(Revenue lost in defined period — New & Expansion Revenue) / Revenue at the beginning of defined period


Data management is a huge part of product management that can be approached in multiple ways and requires a deep understanding of the what, why, and how of data, data collection, data management, and big data.

Across the entire product life cycle, and particularly at the most vital stages, product data management will define the quality of decisions made pertaining to your product.

In doing so, to avoid getting stuck in the web of massive amounts of data, it’s best to know exactly which data you need that will have the most impact on your product.


How do you acquire customer data?

There are several ways to collect data for product data management. Direct observation of customer behavior and preferences, focus groups, surveys, interviews are all the most commonly used methods. Once the customer data is collected, there are multiple ways to assess that data; exploratory data analysis, qualitative data analysis, predictive analysis, etc. are all methods that can be used to further analyze the data.

What is the main focus of product management?

The core focus in product management is to provide the most value to the customers while also generating value for the business. It combines product vision, strategy, and a deep understanding of the target market and customers to align on a product roadmap. Product management is a function that provides direction throughout the product life cycle — from developing the product to customer acquisition, retention, and expansion.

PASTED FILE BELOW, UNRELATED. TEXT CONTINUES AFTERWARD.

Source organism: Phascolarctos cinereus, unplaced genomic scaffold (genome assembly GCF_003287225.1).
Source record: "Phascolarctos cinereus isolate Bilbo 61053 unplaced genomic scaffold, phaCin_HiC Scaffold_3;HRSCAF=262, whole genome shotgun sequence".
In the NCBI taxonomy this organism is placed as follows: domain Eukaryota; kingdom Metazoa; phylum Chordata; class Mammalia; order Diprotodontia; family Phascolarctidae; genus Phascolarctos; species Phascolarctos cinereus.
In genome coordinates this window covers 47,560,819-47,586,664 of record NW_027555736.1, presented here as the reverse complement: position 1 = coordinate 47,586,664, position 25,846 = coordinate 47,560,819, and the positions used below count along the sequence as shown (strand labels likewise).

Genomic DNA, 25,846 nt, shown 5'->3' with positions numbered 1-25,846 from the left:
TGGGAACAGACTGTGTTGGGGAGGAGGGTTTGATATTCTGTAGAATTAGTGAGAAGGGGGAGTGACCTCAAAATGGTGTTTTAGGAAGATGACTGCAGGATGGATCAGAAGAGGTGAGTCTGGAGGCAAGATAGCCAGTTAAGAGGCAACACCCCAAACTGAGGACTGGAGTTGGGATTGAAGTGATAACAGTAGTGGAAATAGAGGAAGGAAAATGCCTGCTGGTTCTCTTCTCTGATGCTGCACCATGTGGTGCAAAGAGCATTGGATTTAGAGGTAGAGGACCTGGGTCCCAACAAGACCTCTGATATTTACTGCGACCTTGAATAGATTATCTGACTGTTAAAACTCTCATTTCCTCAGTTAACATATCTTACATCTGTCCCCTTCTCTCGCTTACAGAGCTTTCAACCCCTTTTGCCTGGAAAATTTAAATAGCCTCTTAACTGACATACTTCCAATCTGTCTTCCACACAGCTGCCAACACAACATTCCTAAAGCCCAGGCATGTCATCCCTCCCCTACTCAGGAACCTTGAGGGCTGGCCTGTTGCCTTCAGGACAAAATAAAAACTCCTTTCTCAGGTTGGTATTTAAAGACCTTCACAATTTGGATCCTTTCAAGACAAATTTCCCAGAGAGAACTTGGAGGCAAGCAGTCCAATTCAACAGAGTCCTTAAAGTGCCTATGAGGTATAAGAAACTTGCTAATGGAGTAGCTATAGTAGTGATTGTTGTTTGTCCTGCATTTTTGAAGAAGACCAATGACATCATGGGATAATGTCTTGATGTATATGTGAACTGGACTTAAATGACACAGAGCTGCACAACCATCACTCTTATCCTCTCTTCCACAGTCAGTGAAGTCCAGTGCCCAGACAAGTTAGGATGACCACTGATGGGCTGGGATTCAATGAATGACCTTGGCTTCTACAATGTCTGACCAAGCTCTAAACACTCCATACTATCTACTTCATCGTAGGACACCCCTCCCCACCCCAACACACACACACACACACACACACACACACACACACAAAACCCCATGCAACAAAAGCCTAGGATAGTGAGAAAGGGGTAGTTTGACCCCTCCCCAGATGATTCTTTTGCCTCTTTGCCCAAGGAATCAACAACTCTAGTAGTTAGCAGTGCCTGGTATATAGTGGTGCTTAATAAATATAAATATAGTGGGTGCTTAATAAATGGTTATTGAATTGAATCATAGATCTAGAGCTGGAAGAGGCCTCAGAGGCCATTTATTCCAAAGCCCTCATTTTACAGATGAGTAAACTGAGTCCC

What is the difference between qualitative and quantitative data?

Qualitative data is information that is not represented in numeric values, but rather in descriptive terms. Quantitative data, on the other hand, is quantifiable information that can be measured and represented in numeric terms. While qualitative data is more about gauging factors like customer motivation and intent, quantitative data collects vast amounts of information through questionnaires, polls, surveys, etc.

What are the three components of CLV?

The Customer Lifetime Value (CLV) measures a customer’s average revenue over the period of their relationship with a company. The three components that make up the CLV are: 1) continuous margin after deduction of costs like retention spending, 2) constant probability of retention per time period, and 3) discount rate.